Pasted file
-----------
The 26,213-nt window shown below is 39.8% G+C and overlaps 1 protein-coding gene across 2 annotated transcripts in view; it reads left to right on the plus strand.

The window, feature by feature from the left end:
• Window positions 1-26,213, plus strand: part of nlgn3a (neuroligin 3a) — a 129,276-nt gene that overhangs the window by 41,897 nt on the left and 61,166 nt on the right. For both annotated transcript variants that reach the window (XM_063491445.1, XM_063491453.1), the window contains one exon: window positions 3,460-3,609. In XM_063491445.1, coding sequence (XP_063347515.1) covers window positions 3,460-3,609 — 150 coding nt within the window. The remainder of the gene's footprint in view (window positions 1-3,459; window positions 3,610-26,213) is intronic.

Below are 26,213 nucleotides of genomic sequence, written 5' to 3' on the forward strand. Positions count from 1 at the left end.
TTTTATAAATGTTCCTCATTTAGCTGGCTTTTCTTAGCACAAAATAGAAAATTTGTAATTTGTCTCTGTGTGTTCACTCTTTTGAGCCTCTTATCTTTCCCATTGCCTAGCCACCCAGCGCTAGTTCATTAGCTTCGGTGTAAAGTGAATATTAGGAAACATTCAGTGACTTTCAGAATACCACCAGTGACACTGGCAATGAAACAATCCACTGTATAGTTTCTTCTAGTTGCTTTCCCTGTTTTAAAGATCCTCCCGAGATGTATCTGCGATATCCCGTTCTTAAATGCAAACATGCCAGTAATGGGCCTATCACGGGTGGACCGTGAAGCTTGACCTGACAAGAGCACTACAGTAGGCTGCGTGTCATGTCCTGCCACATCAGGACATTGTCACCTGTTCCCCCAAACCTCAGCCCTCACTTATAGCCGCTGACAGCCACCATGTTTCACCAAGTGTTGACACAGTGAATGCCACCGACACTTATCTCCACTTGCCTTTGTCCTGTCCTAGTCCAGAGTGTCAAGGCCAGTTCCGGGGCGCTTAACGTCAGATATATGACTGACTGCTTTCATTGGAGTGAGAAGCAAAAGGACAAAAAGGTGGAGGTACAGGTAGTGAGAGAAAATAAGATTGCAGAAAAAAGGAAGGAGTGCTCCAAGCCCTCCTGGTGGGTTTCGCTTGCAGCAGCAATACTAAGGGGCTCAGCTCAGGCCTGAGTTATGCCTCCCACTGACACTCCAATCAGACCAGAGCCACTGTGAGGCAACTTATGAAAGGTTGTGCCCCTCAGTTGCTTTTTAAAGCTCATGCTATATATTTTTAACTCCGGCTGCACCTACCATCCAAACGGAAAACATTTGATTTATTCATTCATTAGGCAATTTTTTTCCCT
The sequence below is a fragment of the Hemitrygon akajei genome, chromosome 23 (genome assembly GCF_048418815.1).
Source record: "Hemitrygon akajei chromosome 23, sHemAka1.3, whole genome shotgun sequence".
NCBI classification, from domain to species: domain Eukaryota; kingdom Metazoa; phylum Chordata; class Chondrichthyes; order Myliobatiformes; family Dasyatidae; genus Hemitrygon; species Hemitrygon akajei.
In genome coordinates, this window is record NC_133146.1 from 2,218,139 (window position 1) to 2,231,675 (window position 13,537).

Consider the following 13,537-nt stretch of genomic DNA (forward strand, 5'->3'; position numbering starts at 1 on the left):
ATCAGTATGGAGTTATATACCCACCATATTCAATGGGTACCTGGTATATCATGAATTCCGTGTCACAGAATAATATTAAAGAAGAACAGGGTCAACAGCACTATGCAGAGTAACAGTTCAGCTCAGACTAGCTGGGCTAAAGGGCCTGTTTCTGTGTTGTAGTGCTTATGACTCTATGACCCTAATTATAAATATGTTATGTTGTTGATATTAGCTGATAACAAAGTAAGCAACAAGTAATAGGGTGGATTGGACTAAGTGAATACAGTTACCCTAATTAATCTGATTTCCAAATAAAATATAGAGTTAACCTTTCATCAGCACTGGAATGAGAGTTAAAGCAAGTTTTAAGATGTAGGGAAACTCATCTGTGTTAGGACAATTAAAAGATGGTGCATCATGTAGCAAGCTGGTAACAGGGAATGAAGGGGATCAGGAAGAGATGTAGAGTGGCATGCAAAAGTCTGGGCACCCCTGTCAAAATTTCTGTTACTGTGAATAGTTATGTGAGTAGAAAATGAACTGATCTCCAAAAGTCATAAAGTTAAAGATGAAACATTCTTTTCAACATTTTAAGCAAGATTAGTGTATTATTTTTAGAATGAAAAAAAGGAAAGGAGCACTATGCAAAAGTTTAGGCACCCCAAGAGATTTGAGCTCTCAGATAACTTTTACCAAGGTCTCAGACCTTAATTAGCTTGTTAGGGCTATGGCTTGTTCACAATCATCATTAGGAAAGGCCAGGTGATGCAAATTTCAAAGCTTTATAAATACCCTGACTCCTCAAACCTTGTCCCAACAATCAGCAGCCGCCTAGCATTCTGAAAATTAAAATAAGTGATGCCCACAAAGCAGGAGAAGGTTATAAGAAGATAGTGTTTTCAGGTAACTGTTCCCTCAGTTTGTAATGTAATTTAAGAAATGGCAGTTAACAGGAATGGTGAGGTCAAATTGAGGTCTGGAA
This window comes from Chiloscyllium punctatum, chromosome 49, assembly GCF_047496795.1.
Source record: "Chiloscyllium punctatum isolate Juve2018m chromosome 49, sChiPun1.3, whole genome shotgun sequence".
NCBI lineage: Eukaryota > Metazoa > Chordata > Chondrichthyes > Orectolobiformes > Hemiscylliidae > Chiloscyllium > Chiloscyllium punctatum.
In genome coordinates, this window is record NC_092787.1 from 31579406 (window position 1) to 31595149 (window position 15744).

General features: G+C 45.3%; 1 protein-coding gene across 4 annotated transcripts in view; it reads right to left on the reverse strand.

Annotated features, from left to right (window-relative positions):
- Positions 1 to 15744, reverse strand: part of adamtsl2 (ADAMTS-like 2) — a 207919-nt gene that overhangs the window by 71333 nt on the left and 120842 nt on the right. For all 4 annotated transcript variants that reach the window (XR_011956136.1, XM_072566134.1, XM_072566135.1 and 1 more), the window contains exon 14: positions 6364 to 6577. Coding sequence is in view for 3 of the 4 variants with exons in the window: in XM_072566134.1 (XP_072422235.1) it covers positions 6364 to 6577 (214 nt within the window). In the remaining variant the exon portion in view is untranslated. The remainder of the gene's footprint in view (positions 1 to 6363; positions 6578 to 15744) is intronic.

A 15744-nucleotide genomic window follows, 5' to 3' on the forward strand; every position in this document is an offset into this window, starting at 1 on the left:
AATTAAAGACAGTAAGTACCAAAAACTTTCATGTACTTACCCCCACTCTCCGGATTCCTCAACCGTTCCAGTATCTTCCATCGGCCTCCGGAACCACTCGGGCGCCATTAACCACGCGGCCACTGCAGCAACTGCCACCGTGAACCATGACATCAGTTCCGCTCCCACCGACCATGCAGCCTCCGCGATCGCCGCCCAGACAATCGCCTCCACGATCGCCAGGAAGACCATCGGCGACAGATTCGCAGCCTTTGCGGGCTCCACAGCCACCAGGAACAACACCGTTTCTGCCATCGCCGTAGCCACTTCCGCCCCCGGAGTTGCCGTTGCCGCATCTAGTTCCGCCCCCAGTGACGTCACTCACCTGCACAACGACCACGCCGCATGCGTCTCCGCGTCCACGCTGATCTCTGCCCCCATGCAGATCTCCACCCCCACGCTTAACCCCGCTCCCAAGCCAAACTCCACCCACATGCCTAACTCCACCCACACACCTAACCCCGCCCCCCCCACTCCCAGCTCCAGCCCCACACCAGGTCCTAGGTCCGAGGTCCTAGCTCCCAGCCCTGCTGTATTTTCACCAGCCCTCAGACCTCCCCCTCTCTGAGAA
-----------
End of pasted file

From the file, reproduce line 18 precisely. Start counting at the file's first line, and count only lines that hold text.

- Positions 1 to 15744, reverse strand: part of adamtsl2 (ADAMTS-like 2) — a 207919-nt gene that overhangs the window by 71333 nt on the left and 120842 nt on the right. For all 4 annotated transcript variants that reach the window (XR_011956136.1, XM_072566134.1, XM_072566135.1 and 1 more), the window contains exon 14: positions 6364 to 6577. Coding sequence is in view for 3 of the 4 variants with exons in the window: in XM_072566134.1 (XP_072422235.1) it covers positions 6364 to 6577 (214 nt within the window). In the remaining variant the exon portion in view is untranslated. The remainder of the gene's footprint in view (positions 1 to 6363; positions 6578 to 15744) is intronic.